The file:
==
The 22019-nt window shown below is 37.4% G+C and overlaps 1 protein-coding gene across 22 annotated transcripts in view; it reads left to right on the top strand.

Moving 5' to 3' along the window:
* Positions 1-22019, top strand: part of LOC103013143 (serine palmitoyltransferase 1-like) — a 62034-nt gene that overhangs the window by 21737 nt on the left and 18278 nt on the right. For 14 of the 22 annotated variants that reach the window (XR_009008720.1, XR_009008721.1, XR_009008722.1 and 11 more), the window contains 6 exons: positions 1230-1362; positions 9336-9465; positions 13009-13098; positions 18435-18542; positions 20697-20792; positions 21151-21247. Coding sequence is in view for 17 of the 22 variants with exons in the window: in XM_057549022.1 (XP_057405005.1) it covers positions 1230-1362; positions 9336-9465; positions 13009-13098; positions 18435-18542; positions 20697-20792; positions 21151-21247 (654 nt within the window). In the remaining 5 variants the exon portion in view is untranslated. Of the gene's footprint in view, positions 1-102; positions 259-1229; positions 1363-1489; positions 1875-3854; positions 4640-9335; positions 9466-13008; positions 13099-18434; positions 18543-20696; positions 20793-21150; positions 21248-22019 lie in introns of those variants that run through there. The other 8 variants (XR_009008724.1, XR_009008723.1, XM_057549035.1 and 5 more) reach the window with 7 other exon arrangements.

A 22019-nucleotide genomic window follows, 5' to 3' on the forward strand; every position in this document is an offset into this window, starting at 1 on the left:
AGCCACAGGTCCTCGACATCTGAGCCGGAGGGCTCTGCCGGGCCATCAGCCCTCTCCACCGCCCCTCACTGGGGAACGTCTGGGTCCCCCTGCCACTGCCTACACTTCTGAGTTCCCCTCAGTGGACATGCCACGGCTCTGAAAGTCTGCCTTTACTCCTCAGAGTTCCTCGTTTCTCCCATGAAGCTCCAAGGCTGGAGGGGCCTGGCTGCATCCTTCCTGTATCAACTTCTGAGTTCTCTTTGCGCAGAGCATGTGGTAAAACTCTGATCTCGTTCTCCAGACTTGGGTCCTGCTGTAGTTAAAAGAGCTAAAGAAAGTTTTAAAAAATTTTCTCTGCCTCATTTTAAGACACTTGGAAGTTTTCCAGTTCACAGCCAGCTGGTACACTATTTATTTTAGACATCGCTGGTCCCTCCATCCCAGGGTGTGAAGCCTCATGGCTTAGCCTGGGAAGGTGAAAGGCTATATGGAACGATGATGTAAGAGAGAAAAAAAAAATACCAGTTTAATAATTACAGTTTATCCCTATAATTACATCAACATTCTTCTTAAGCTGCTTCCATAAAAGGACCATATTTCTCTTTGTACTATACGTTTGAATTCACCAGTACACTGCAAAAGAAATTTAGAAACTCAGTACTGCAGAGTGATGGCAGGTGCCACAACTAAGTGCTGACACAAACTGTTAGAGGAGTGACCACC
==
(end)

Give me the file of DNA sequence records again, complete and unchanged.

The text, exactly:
The 22019-nt window shown below is 37.4% G+C and overlaps 1 protein-coding gene across 22 annotated transcripts in view; it reads left to right on the top strand.

Moving 5' to 3' along the window:
* Positions 1-22019, top strand: part of LOC103013143 (serine palmitoyltransferase 1-like) — a 62034-nt gene that overhangs the window by 21737 nt on the left and 18278 nt on the right. For 14 of the 22 annotated variants that reach the window (XR_009008720.1, XR_009008721.1, XR_009008722.1 and 11 more), the window contains 6 exons: positions 1230-1362; positions 9336-9465; positions 13009-13098; positions 18435-18542; positions 20697-20792; positions 21151-21247. Coding sequence is in view for 17 of the 22 variants with exons in the window: in XM_057549022.1 (XP_057405005.1) it covers positions 1230-1362; positions 9336-9465; positions 13009-13098; positions 18435-18542; positions 20697-20792; positions 21151-21247 (654 nt within the window). In the remaining 5 variants the exon portion in view is untranslated. Of the gene's footprint in view, positions 1-102; positions 259-1229; positions 1363-1489; positions 1875-3854; positions 4640-9335; positions 9466-13008; positions 13099-18434; positions 18543-20696; positions 20793-21150; positions 21248-22019 lie in introns of those variants that run through there. The other 8 variants (XR_009008724.1, XR_009008723.1, XM_057549035.1 and 5 more) reach the window with 7 other exon arrangements.

A 22019-nucleotide genomic window follows, 5' to 3' on the forward strand; every position in this document is an offset into this window, starting at 1 on the left:
AGCCACAGGTCCTCGACATCTGAGCCGGAGGGCTCTGCCGGGCCATCAGCCCTCTCCACCGCCCCTCACTGGGGAACGTCTGGGTCCCCCTGCCACTGCCTACACTTCTGAGTTCCCCTCAGTGGACATGCCACGGCTCTGAAAGTCTGCCTTTACTCCTCAGAGTTCCTCGTTTCTCCCATGAAGCTCCAAGGCTGGAGGGGCCTGGCTGCATCCTTCCTGTATCAACTTCTGAGTTCTCTTTGCGCAGAGCATGTGGTAAAACTCTGATCTCGTTCTCCAGACTTGGGTCCTGCTGTAGTTAAAAGAGCTAAAGAAAGTTTTAAAAAATTTTCTCTGCCTCATTTTAAGACACTTGGAAGTTTTCCAGTTCACAGCCAGCTGGTACACTATTTATTTTAGACATCGCTGGTCCCTCCATCCCAGGGTGTGAAGCCTCATGGCTTAGCCTGGGAAGGTGAAAGGCTATATGGAACGATGATGTAAGAGAGAAAAAAAAAATACCAGTTTAATAATTACAGTTTATCCCTATAATTACATCAACATTCTTCTTAAGCTGCTTCCATAAAAGGACCATATTTCTCTTTGTACTATACGTTTGAATTCACCAGTACACTGCAAAAGAAATTTAGAAACTCAGTACTGCAGAGTGATGGCAGGTGCCACAACTAAGTGCTGACACAAACTGTTAGAGGAGTGACCACC